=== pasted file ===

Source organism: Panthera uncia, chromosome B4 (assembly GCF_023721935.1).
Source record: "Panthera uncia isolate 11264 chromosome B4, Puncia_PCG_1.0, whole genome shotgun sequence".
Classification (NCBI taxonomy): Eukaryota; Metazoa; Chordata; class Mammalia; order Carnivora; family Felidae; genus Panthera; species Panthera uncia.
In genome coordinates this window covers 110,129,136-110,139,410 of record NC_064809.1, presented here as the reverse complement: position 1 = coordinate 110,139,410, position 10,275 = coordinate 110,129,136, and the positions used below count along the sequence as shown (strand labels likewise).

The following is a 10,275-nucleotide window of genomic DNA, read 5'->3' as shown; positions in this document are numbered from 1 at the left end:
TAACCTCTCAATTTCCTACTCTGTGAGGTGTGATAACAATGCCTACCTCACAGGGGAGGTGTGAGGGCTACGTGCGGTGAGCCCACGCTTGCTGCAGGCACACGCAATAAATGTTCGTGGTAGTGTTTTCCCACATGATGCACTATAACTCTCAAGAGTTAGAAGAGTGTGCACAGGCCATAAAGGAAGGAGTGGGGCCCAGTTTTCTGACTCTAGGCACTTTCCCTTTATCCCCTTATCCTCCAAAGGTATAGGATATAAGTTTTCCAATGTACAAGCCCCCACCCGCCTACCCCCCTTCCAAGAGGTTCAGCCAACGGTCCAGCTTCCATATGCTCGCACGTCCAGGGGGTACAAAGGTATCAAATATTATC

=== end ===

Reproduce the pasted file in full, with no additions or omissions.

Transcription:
Source organism: Panthera uncia, chromosome B4 (assembly GCF_023721935.1).
Source record: "Panthera uncia isolate 11264 chromosome B4, Puncia_PCG_1.0, whole genome shotgun sequence".
Classification (NCBI taxonomy): Eukaryota; Metazoa; Chordata; class Mammalia; order Carnivora; family Felidae; genus Panthera; species Panthera uncia.
In genome coordinates this window covers 110,129,136-110,139,410 of record NC_064809.1, presented here as the reverse complement: position 1 = coordinate 110,139,410, position 10,275 = coordinate 110,129,136, and the positions used below count along the sequence as shown (strand labels likewise).

The following is a 10,275-nucleotide window of genomic DNA, read 5'->3' as shown; positions in this document are numbered from 1 at the left end:
TAACCTCTCAATTTCCTACTCTGTGAGGTGTGATAACAATGCCTACCTCACAGGGGAGGTGTGAGGGCTACGTGCGGTGAGCCCACGCTTGCTGCAGGCACACGCAATAAATGTTCGTGGTAGTGTTTTCCCACATGATGCACTATAACTCTCAAGAGTTAGAAGAGTGTGCACAGGCCATAAAGGAAGGAGTGGGGCCCAGTTTTCTGACTCTAGGCACTTTCCCTTTATCCCCTTATCCTCCAAAGGTATAGGATATAAGTTTTCCAATGTACAAGCCCCCACCCGCCTACCCCCCTTCCAAGAGGTTCAGCCAACGGTCCAGCTTCCATATGCTCGCACGTCCAGGGGGTACAAAGGTATCAAATATTATC